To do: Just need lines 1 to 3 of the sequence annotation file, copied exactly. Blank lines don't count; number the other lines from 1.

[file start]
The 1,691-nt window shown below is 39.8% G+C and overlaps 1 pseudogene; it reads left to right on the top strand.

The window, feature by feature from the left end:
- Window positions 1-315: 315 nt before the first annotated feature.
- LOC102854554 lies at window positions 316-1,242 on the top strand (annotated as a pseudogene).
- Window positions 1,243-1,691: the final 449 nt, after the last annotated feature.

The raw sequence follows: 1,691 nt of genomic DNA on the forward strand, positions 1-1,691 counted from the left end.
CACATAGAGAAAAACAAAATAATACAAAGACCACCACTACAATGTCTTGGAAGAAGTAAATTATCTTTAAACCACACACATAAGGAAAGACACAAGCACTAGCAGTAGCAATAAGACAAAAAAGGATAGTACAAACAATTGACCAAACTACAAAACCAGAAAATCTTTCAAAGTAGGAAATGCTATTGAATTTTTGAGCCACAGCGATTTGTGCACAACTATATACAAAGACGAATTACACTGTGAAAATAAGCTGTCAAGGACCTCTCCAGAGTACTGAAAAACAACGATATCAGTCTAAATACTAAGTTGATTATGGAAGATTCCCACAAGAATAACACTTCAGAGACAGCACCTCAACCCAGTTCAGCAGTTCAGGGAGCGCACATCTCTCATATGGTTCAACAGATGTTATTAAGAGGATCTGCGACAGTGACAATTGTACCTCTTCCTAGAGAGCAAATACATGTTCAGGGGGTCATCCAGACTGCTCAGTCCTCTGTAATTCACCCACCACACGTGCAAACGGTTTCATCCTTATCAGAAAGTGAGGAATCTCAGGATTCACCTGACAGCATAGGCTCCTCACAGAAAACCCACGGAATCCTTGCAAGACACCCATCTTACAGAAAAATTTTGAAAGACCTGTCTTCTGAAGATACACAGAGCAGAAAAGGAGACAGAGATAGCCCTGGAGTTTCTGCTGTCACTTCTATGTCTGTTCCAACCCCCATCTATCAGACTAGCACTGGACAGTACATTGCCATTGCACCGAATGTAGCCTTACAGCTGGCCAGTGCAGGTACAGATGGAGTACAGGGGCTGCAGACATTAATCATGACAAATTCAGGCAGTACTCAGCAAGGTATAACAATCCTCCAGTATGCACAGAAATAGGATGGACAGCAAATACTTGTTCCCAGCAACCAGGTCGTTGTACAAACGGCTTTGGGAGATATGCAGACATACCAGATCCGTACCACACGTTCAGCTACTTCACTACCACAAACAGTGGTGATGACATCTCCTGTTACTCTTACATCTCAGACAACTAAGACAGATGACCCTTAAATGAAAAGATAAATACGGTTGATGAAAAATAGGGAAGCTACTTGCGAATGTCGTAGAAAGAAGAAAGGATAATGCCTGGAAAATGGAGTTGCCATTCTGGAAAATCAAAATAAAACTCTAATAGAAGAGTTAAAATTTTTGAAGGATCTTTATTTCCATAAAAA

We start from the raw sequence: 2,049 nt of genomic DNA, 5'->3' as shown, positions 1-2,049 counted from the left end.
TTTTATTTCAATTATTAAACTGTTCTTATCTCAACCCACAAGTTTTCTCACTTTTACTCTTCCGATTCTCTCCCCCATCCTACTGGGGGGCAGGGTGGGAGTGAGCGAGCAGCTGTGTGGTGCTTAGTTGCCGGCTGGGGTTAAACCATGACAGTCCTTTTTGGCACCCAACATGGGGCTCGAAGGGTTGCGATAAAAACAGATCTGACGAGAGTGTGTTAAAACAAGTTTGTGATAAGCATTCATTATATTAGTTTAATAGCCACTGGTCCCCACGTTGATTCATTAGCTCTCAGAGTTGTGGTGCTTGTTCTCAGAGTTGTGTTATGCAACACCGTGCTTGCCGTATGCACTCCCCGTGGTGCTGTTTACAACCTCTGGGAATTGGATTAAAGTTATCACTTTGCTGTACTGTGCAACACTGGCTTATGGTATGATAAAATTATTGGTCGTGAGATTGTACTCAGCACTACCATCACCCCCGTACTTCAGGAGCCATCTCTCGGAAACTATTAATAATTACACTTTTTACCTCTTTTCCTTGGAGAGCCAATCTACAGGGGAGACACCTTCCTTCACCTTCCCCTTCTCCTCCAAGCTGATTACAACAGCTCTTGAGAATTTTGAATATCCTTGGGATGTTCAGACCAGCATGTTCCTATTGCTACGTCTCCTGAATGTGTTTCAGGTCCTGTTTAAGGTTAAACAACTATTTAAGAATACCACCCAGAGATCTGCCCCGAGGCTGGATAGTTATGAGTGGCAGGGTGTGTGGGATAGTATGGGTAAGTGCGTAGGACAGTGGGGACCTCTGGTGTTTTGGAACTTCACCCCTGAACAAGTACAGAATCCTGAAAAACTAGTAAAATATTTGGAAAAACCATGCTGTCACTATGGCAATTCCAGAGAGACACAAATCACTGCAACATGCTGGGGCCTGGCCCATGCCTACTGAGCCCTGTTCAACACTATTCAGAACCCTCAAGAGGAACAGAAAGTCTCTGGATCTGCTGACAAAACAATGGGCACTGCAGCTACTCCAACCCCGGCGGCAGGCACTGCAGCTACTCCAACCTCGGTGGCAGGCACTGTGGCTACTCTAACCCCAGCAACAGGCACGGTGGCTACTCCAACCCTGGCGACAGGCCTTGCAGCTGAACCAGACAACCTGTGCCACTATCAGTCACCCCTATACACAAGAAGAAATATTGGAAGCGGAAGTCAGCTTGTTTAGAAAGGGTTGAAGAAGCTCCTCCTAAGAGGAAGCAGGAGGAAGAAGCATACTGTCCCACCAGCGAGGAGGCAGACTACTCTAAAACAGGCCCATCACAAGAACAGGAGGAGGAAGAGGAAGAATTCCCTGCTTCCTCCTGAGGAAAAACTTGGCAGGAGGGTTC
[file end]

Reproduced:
The 1,691-nt window shown below is 39.8% G+C and overlaps 1 pseudogene; it reads left to right on the top strand.

The window, feature by feature from the left end:
- Window positions 1-315: 315 nt before the first annotated feature.